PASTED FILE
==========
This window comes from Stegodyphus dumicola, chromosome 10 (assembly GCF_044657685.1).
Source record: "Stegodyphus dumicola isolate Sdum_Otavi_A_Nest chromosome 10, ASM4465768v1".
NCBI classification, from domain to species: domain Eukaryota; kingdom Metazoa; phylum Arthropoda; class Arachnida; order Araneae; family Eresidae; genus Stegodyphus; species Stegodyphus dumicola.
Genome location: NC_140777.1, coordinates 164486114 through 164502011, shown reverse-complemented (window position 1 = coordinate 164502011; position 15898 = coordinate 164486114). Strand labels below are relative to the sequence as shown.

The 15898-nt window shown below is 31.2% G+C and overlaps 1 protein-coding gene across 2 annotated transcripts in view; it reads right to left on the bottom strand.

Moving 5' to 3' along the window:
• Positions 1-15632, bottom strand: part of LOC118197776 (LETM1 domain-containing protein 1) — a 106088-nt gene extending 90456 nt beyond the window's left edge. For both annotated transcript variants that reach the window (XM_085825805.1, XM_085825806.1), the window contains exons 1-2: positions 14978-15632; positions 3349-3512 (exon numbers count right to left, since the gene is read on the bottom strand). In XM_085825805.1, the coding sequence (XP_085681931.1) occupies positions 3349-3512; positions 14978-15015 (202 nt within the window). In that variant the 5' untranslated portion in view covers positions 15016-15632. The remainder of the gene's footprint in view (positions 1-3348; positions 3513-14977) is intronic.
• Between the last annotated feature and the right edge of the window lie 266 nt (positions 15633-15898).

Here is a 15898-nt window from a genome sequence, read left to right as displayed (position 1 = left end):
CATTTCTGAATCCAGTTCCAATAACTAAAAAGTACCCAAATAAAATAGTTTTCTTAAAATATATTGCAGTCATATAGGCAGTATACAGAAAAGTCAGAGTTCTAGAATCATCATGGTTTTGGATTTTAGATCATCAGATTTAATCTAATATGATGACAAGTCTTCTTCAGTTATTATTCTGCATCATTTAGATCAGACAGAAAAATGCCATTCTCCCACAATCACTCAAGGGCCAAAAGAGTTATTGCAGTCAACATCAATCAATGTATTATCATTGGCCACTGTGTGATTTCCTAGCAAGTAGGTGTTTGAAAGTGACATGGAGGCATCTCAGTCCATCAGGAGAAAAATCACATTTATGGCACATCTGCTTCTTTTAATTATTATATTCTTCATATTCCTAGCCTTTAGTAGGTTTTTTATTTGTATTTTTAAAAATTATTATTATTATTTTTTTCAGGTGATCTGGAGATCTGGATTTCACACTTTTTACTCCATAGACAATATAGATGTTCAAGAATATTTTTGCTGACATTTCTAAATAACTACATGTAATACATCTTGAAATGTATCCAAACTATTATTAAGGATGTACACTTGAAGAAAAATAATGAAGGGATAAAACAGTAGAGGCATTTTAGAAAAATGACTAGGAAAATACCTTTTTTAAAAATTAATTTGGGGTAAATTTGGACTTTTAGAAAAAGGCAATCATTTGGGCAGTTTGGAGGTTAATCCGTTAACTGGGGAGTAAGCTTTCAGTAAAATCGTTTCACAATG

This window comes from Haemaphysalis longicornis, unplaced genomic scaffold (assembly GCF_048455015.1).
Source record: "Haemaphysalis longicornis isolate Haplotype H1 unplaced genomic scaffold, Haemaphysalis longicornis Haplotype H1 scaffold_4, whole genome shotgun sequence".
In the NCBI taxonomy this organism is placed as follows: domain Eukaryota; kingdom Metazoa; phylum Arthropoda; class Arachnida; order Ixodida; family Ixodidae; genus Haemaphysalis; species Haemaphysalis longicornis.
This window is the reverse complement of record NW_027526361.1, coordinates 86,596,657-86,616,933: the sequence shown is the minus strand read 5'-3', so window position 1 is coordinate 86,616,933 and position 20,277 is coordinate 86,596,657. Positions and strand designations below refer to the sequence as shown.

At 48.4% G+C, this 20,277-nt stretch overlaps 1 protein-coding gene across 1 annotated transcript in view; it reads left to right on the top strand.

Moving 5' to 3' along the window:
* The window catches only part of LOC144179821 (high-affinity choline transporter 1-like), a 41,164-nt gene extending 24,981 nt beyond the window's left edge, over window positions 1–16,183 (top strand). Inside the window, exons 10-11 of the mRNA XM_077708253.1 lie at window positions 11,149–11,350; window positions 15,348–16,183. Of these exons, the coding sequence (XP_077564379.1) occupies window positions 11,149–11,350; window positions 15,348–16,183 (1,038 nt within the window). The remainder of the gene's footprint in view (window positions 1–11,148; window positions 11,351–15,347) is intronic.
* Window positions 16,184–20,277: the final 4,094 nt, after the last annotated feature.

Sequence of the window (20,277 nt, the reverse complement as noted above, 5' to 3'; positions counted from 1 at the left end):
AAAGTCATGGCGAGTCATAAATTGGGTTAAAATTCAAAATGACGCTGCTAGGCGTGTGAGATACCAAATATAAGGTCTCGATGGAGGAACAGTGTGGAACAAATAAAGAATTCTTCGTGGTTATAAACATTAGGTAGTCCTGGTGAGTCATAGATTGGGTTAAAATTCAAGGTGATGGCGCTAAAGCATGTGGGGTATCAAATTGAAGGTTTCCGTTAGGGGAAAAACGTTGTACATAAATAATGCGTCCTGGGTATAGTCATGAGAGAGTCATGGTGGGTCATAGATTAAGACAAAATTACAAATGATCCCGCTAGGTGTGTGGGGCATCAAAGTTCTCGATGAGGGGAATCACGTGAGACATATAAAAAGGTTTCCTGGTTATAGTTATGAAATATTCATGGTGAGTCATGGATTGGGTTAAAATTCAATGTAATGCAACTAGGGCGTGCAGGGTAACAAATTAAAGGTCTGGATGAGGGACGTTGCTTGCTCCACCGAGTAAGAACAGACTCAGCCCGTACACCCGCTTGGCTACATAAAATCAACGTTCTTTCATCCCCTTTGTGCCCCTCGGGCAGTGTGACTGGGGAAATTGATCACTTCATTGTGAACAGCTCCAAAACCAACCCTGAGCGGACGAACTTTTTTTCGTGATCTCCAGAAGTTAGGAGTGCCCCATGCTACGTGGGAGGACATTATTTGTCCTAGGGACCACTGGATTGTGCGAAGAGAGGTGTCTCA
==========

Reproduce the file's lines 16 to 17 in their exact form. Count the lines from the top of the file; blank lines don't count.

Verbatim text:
Moving 5' to 3' along the window:
* The window catches only part of LOC144179821 (high-affinity choline transporter 1-like), a 41,164-nt gene extending 24,981 nt beyond the window's left edge, over window positions 1–16,183 (top strand). Inside the window, exons 10-11 of the mRNA XM_077708253.1 lie at window positions 11,149–11,350; window positions 15,348–16,183. Of these exons, the coding sequence (XP_077564379.1) occupies window positions 11,149–11,350; window positions 15,348–16,183 (1,038 nt within the window). The remainder of the gene's footprint in view (window positions 1–11,148; window positions 11,351–15,347) is intronic.